crucifixion SAM DAMMERS            Who are you, in the crowd on Golgotha?  Where do you place yourself in the scene?

Are you watching with a shattered heart, as your loved one suffers?  The one who you hold dear is being brutalized, tormented, living in anguish, and you are there.  Maybe you wish your loved one had done things differently, or that you had done things differently so that this awful thing would not be happening, but you also know it’s not your fault, and it’s your loved one’s fault, that he or she is being hurt this way.  You feel the pain and you can’t take it away, you can’t fix it, you feel like you can’t do anything for the one you love.  Is this you?


Or, are you there on Golgotha, looking at the ones whose lives are being taken apart, with a sense of morbid curiosity?  You bear witness to the tragedy, but it doesn’t really affect you?  You see the suffering of other people, and you sense that there is injustice in it.  But you’re glad it’s them and not you, not your friends or family.   Like a bad car accident you can’t look away, and the more you look, the more your heart goes out to the ones who suffer.  Maybe you should do something, say something?  But of course you don’t want to make a scene.  There are men with weapons nearby – the architects of this travesty – and you don’t want their attention.  Is this you, aware but detached?


Are you there on Golgotha as a perpetrator of the crime, yourself?  Is someone suffering because of your cruelty, your greed, your hatred?  Are you the one whose words or actions have brought agony and humiliation and sorrow upon the life of another?  Do you look at the crucified Christ and know that the same brutality that drove nails through his hands lives in you?  Has it destroyed other people, through you?  Is this violence your violence?  Is this you?


Or are you there on Golgotha as the crucified one?  Is it you who is being mocked and abused and broken?   Is it you who suffers?  Is it you who is being killed?  Is this you?


Who are you, in the crowd on Golgotha?


In Mark’s account of the crucifixion, the last thing Jesus says on the cross is, “Why?”  And we all ask this question, no matter which part of the story we play.

Those of us who weep for our beloved ask why anyone would do this to a good person, someone who was working to make the world a better place?  Why are they doing this?

Those of us who watch from afar, captivated but not emotionally invested, still ask why the world is the way that it is.  Why do people destroy rather than build?  Why do they kill rather than grow?  Why do the bad guys win?

Even those of us who commit violence in word and deed ask why. Why am I like this?  Why did I do that?

And those of us who are on the cross in agony, ask why this fate is ours, and why God has turned away.


Maybe there’s a true and real answer to these questions, and maybe there isn’t.  But one piece of truth is this:  We all spend time on Golgotha.  We all know or will know what it is to feel forsaken.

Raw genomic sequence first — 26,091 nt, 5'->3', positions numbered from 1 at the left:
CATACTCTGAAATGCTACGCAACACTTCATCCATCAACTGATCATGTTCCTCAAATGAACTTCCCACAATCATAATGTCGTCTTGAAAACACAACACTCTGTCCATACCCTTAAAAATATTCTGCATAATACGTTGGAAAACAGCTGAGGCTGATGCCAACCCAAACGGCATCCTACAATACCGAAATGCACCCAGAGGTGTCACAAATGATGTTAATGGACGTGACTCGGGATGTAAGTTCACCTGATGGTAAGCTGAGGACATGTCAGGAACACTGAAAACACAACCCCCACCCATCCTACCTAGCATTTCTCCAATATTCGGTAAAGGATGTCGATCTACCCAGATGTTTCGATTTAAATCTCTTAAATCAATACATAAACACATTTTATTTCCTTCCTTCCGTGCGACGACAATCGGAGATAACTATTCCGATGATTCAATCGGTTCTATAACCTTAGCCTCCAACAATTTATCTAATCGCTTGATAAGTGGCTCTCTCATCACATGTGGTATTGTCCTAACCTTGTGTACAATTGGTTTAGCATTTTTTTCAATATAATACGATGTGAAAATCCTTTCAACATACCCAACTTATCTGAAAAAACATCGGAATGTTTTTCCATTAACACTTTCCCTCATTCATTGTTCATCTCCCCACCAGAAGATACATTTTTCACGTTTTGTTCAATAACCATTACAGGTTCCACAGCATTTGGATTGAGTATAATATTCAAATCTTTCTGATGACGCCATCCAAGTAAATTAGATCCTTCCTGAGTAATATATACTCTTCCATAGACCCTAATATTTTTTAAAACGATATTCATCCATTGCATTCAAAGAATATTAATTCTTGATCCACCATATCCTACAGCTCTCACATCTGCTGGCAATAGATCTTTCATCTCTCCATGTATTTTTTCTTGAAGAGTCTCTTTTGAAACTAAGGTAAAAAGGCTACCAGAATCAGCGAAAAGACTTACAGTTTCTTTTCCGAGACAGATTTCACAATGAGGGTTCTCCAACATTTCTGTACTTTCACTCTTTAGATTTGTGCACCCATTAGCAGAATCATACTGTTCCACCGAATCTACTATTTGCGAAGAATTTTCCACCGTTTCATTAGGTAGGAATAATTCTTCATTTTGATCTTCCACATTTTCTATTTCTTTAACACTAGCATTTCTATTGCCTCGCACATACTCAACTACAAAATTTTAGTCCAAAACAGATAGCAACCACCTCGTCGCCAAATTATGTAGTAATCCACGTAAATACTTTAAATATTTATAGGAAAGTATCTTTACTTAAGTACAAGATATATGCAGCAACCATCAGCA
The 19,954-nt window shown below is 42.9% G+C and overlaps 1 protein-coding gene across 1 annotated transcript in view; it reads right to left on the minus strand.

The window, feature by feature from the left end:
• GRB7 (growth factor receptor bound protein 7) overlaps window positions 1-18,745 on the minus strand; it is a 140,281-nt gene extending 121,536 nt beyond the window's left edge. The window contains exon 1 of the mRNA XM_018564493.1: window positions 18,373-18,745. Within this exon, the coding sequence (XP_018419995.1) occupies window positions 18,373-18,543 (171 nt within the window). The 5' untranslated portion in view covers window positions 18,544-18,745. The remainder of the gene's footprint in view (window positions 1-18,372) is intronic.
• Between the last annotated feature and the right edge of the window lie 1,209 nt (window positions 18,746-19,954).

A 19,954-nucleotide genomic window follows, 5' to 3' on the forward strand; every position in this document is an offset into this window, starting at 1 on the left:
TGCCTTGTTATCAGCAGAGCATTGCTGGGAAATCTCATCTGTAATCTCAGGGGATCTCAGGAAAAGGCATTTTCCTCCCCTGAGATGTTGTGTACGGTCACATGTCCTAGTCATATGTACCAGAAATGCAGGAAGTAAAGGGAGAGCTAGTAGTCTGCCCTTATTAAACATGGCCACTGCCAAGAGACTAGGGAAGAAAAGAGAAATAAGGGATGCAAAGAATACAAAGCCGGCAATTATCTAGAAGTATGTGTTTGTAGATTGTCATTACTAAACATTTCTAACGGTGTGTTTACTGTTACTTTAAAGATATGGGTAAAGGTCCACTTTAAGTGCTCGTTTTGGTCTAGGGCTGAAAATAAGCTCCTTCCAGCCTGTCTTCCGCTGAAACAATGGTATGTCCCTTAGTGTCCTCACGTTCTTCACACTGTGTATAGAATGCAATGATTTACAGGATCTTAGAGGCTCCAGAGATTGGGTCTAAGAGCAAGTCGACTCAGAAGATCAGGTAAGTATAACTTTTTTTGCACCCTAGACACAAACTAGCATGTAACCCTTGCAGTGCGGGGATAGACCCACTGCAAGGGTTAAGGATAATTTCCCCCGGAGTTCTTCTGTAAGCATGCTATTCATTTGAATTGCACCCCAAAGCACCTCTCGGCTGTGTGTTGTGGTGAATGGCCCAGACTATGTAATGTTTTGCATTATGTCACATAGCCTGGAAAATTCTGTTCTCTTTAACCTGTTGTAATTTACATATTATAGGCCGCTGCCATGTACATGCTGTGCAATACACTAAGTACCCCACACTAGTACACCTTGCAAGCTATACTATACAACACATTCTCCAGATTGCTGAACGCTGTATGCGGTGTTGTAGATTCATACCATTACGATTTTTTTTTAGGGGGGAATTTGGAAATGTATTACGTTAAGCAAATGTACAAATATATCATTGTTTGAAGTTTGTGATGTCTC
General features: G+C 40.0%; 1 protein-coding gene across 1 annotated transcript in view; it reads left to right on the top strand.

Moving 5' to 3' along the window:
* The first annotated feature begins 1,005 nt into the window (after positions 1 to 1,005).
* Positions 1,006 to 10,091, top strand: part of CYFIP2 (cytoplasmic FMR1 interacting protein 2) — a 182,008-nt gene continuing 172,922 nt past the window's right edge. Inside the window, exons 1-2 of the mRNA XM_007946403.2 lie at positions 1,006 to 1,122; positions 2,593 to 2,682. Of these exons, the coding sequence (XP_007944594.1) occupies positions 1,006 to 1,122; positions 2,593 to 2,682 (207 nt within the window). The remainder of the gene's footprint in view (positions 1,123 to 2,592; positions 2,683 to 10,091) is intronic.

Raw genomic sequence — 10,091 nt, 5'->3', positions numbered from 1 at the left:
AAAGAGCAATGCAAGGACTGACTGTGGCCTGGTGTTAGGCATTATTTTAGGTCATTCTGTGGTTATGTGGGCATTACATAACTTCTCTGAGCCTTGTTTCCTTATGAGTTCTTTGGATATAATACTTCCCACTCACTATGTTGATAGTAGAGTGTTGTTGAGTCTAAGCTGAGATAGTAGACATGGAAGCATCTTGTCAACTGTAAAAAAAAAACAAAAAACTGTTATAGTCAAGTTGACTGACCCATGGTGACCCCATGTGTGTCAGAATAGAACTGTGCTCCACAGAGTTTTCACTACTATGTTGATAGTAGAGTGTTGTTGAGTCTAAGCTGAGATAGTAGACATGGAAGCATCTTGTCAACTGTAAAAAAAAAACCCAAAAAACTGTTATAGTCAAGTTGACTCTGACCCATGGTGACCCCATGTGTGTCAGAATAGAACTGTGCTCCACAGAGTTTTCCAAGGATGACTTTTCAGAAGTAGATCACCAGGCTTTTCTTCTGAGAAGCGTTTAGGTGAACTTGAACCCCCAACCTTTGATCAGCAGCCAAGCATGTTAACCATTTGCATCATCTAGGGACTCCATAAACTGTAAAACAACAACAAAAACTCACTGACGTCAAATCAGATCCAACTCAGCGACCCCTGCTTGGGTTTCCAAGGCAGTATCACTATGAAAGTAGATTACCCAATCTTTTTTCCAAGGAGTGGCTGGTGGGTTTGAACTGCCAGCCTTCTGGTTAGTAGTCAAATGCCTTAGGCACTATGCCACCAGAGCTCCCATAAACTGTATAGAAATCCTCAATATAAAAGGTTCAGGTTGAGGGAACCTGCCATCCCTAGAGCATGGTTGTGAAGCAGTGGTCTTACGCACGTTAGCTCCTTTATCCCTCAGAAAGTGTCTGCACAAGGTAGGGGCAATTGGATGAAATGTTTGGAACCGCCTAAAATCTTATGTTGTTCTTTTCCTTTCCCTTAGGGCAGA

Forsaken by the world.  Forsaken by the Light, by the Good.  Forsaken by God.


This story is our story, and if you choose to own it, to know that it’s not just a story people tell this time of year, but that it belongs to you, and you are a part of it, you must be willing open yourself to great pain, and be willing live in deep darkness, maybe for a little while, maybe for a long time.  It’s difficult to know the truth this deeply without being consumed by grief and fear.

The promise we have is that if we stay on Golgotha for this time, if we don’t run, if we don’t pretend there is no crucifixion, we’ll be able to see what comes next, and what comes next will be different.  The promise is that in being willing to live through the darkness, we make ourselves ready for the new day.  It’s risky, and it’s scary.  But all of life’s greatest treasures are risky and scary.  It’s scary to love a baby, knowing the types of things that happen in the world. It’s risky and it’s scary to live a life of compassion – it opens us up to unspeakable sadness and grief, but it is also the gateway to meaning and joy we’d never experience otherwise.

Easter only comes after Good Friday, which is why we call such a horrible day good.  It’s twisted, I know.

So we stick it out, because of the promise.  We spend the time we have to spend on Golgotha, the forsaken place.

When the time comes to leave, go home and sleep if your spirit will let you.  Spend the Sabbath day resting and waiting, and whatever fear and rage and grief and exhaustion and hope and worry lives within you, let it be.  When Sunday comes, greet the new day and see what it brings.


If you’re weeping at the foot of the cross tonight, in a couple days you might discover an empty tomb – there might be a glorious new reality in the loved one you feared was lost.

If you’re watching from a distance, wondering what the world’s violence and suffering have to do with you, there may be something growing within you tonight and tomorrow, a spirit of renewal and reorientation.  And very soon, a new dawn of purpose and meaning and delight may welcome you.

If you’re held in the grip violence, knowing the harm you’ve caused, but knowing no other way to be, no other way to solve problems, no other way to find security than through violent words and deeds, listen to the crucified one.  There may be a day, maybe very soon, when you will be converted to peace.  No longer a persecutor, you may become an apostle.

And if tonight you are broken and bruised and mocked and dying, if the crucified one is you, there might be a day, maybe very soon, when you realize that you are being resurrected.  And the viciousness that once tore you down, no longer has any power over you, at all.


Maybe this will happen.  For now, we’re here on Golgotha, in this forsaken place, together, holding on.



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